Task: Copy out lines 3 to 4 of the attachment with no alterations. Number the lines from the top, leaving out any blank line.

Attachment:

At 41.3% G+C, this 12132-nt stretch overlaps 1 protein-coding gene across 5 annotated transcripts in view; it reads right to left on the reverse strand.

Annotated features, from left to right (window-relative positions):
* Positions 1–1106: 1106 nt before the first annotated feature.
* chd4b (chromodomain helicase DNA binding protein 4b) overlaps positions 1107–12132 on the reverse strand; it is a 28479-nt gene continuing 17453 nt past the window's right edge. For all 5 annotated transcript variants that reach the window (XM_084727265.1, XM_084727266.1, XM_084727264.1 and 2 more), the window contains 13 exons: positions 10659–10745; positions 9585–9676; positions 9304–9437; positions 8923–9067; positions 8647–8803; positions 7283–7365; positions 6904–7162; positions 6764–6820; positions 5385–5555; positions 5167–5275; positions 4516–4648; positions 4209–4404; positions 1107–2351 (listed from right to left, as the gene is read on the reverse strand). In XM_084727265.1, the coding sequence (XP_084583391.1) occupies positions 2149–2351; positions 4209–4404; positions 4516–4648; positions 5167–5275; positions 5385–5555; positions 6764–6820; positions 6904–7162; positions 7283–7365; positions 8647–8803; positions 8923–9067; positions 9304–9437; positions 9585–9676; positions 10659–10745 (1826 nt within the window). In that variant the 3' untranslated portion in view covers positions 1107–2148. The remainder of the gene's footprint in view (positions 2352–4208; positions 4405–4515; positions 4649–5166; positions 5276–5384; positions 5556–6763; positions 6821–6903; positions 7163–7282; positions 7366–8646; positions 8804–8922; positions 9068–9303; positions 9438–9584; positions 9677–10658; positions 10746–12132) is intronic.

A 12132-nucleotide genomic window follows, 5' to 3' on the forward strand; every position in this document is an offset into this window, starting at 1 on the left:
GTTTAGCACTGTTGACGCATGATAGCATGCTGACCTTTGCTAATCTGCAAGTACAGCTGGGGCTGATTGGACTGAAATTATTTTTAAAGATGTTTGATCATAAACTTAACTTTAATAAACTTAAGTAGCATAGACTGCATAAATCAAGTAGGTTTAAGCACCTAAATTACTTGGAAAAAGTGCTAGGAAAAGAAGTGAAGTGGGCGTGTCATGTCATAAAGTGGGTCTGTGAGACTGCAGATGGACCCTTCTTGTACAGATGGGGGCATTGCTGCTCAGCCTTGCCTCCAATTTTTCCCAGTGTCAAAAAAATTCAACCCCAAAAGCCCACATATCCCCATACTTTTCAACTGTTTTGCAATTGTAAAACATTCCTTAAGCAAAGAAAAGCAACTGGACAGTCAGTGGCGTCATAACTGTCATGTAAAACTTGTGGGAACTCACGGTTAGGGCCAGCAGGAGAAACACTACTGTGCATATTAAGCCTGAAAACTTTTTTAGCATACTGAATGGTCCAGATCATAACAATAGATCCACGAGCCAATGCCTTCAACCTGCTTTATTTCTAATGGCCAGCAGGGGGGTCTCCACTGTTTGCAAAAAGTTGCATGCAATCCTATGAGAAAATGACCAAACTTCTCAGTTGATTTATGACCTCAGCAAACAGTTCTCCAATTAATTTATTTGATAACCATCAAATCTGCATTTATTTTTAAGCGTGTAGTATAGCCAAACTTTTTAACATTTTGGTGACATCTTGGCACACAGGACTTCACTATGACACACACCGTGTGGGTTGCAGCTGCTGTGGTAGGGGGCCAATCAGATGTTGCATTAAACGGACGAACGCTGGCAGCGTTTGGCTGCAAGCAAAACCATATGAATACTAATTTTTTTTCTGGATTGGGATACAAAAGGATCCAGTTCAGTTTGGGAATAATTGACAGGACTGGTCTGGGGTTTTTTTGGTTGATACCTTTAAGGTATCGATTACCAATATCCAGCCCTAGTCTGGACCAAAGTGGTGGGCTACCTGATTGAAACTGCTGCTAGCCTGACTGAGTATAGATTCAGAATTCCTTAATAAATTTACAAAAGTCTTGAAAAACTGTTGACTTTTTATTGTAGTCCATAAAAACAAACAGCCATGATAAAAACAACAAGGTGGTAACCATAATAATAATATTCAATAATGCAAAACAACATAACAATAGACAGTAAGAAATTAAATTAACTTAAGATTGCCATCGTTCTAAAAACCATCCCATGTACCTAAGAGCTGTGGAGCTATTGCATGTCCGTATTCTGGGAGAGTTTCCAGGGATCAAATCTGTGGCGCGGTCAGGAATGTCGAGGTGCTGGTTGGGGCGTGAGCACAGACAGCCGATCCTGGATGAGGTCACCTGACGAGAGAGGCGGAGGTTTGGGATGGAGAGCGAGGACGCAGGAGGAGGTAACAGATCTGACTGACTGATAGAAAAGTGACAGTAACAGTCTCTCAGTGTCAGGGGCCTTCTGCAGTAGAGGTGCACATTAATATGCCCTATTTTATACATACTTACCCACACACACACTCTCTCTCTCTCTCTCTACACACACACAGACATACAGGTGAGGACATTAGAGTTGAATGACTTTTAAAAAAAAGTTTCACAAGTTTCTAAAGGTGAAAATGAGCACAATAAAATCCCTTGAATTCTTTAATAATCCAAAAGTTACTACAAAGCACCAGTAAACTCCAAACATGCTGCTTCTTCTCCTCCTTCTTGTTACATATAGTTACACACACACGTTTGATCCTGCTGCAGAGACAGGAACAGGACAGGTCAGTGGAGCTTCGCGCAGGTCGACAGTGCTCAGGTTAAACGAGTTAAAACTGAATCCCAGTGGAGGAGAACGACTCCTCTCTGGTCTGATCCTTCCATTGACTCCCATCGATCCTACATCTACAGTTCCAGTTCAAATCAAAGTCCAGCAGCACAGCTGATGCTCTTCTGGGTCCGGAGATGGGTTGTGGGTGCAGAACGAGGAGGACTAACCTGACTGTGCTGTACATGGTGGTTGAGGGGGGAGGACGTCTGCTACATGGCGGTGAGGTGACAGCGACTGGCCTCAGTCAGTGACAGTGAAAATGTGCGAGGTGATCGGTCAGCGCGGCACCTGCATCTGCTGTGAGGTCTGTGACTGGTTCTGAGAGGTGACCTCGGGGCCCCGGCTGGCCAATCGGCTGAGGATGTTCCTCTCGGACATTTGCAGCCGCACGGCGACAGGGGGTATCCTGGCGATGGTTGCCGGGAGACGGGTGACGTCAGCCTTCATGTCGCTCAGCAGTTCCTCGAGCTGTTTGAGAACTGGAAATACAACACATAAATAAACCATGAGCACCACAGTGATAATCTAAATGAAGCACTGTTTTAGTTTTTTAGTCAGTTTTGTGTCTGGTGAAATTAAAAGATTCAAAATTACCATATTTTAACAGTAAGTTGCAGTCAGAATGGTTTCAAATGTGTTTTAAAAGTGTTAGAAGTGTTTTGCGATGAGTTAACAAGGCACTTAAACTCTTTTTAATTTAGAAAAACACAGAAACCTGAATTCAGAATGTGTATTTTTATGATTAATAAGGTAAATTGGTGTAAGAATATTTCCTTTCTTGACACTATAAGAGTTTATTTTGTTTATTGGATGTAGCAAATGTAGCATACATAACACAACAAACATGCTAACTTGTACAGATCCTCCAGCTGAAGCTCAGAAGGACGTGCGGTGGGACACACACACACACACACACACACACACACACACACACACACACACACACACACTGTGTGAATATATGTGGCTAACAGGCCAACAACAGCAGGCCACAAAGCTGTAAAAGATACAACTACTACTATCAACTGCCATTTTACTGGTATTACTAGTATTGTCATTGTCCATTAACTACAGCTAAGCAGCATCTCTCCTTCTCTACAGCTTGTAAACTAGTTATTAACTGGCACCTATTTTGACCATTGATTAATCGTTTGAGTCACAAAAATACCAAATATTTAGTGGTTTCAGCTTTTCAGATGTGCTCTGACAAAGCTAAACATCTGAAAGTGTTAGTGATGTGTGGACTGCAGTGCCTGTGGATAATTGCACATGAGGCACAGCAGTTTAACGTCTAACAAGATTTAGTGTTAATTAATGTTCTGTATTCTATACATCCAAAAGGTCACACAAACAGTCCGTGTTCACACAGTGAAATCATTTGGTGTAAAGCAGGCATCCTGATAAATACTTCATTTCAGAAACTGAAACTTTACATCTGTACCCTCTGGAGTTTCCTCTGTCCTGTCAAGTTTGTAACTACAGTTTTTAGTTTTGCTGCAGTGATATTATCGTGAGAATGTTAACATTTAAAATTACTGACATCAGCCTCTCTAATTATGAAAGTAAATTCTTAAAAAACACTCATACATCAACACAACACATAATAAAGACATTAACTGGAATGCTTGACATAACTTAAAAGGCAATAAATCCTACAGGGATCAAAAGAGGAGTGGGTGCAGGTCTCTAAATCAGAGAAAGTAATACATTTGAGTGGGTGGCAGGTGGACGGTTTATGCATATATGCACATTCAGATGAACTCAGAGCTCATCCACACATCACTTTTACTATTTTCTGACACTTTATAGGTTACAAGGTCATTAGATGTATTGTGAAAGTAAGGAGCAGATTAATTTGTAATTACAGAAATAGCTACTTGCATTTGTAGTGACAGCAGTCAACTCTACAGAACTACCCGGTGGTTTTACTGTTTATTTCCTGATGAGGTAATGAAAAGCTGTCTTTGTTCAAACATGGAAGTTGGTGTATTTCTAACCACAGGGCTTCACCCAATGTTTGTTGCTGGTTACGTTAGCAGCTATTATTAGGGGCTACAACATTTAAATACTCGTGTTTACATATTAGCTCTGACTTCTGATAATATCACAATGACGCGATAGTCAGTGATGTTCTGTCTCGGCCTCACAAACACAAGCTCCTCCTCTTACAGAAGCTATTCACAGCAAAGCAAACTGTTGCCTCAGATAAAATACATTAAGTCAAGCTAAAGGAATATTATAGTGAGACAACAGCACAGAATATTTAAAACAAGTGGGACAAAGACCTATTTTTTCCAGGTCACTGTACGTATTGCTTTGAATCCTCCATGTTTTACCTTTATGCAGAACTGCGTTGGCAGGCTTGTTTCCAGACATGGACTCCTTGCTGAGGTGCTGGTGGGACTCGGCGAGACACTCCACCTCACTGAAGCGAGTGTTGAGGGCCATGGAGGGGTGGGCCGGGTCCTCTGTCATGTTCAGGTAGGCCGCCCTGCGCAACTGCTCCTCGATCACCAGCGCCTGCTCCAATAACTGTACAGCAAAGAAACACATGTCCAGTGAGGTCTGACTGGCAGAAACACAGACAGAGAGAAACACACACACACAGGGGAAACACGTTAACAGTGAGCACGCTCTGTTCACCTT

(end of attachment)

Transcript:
* Positions 1–1106: 1106 nt before the first annotated feature.
* chd4b (chromodomain helicase DNA binding protein 4b) overlaps positions 1107–12132 on the reverse strand; it is a 28479-nt gene continuing 17453 nt past the window's right edge. For all 5 annotated transcript variants that reach the window (XM_084727265.1, XM_084727266.1, XM_084727264.1 and 2 more), the window contains 13 exons: positions 10659–10745; positions 9585–9676; positions 9304–9437; positions 8923–9067; positions 8647–8803; positions 7283–7365; positions 6904–7162; positions 6764–6820; positions 5385–5555; positions 5167–5275; positions 4516–4648; positions 4209–4404; positions 1107–2351 (listed from right to left, as the gene is read on the reverse strand). In XM_084727265.1, the coding sequence (XP_084583391.1) occupies positions 2149–2351; positions 4209–4404; positions 4516–4648; positions 5167–5275; positions 5385–5555; positions 6764–6820; positions 6904–7162; positions 7283–7365; positions 8647–8803; positions 8923–9067; positions 9304–9437; positions 9585–9676; positions 10659–10745 (1826 nt within the window). In that variant the 3' untranslated portion in view covers positions 1107–2148. The remainder of the gene's footprint in view (positions 2352–4208; positions 4405–4515; positions 4649–5166; positions 5276–5384; positions 5556–6763; positions 6821–6903; positions 7163–7282; positions 7366–8646; positions 8804–8922; positions 9068–9303; positions 9438–9584; positions 9677–10658; positions 10746–12132) is intronic.